Earlier this month, I wrote about unsubscribing from Elle. In the meantime, I have wondered why I don't just subscribe to something consistently amazing like Encens instead.
With magazines like Elle, I had to ignore so much bullshit to isolate those few kernels of goodness that are wholesome and nutritious for my mind. Encens, on the other hand, is so near to perfection. And yet...
I suppose this ambivalence is related to how I negotiate conventionality versus that something-like-originality that many who strive for something else strive toward. I guess that might be one way to think about "style." I am OK with the fact that's it's all process and nothing so totalizing as Achieving Good Style will ever be realized (at least not by me). I quite enjoy the process and learning new things along the way. But the question of what I am becoming never leaves my mind. Not that the future is a thing in whose names we should all shape our lives,* but I cannot resist wondering if I should work to become the type of matured woman who one day decides that from some specific moment on I'll mark myself a permanent outsider, possibly with, oh, I don't know, a gigantic avant-garde all black beehive and veil.
Ms. Diane Pernet is a remarkable woman who I respect and admire, but is this "not me"? Most likely, it is not. I can't imagine, for example, spending my time with a prepubescent boy who wears Rick Owens.
In some book I have because I went to college, Peter Bürger writes:
"The avant-garde not only negates the category of individual production but also that of individual reception. The reactions of the public during a dada manifestation where it has been mobilized by provocation, and which can range from shouting to fisticuffs, are certainly collective in nature. True, these remain reactions, responses to a preceding provocation. Producer and recipient remain clearly distinct, however active the public may become. Given the avant-gardiste intention to do away with art as a sphere that is separate from the praxis of life, it is logical to eliminate the antithesis between producer and recipient."
Bürger characterizes the avant-garde as interested in a couple of things: challenging bourgeois culture's premises and ideologies, and creating the space of a liberating life praxis in which a producer-recipient dichotomy is overcome... Only, this leads him to point out that this dangerously leads toward individualist solipsism.
His warning is important because those "couple of things" can easily translate into the basic formula for becoming every art school douchebag ever.
But the big long quote above is still really interesting for thinking about avant-garde-ism in fashion-as-consumer-product. And I think the tension in this book relates to my ambivalence of both loving such fashion and being resistant to a wholesale embrace of it as my lifestyle brand.
What is the fashion avant-garde when such creations become objects of fetishistic desire? And what do people really mean when they use the avant-word to talk about such unattainable designer creations? If there is an interest in something more than tapping consumer desire, if designers might also be reaching for that space where creativity broaches bourgeois norms, what do we as active recipients do to close the gap between the designers as producers and our life praxis, to move toward that space in between art and reality? And is this even a worthy goal?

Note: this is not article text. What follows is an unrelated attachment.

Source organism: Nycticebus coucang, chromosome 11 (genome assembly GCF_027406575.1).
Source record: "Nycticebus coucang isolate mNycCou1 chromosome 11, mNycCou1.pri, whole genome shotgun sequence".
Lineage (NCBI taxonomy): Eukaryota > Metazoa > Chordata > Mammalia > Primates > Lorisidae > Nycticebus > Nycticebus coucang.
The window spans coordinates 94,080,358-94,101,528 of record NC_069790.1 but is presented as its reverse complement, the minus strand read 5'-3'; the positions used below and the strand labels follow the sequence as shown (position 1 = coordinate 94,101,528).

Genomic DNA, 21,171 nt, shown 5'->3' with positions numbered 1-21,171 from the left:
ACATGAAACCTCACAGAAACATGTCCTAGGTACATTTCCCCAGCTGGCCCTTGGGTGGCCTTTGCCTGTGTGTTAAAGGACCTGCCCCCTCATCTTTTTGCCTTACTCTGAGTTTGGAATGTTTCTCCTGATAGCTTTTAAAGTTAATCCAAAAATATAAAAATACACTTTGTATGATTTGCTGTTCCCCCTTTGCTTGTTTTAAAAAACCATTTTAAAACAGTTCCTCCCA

I sometimes wonder if challenging "norms" just for the sake of it makes you an asshole if you are over the age of 21, and also think that believing in Individuality is foolish. I'm just really interested in this bit about collective reactions to things and sublating the producer-recipient relationship. In Bürger's book, he echoes most critical thought of the late 20th century by making sure to distinguish between a "real" sublation, and a "false" one. The false one happens when things become commodities. According to that definition, fashion would be cast aside immediately. But I don't think that's right.
I think there are a couple ways around this. First, we can say that it doesn't actually matter whether or not things are commodities. Things are things, all things are seen to have certain values, or not. It's not just the economy, stupid! (A Clinton joke should really not be allowed.) Or, we can say that the creations in this case are never "real" to us anyhow, since like, no one can afford that shit. So it's just a fantasy image through which we hatch our own plans.
That way, we are imagining for ourselves, placing ourselves on the same platform of creative possibility as our favorite art star designers.
John and Yoko asked us to "Imagine." That resonated with so many, even moreso than George Michael's "Freedom." Our politics in the West is obsessed with this notion of freedom, which is different than imagination. What if our politics were premised on imagination? Thinking and doing differently? Is this what we can embody in dress?
All the way back in 1984, a year before I was born and long before I was forced to buy this particular book for my college class, Peter Bürger asked "whether the distance between art and the praxis of life is not requisite for that free space within which alternatives to what exists become conceivable."
Maybe they were onto something with that Comme des Garcons for H&M, afterall. Any maybe I should just order myself a few back issues of Encens.
*Seriously, that link is a pretty good read. The recent "Declaration on the Notion of "The Future" is basically where my thinking is at right now regard "time" ("temporality" when I'm being an asshole).
Book quotes from Theory of the Avant-Garde by Peter Bürger.
Note: The images after Diane were top results in a google search for "avant-garde fashion."
Ugh, I'm sorry for how gross this looks in google reader. It's prettier on the actual site...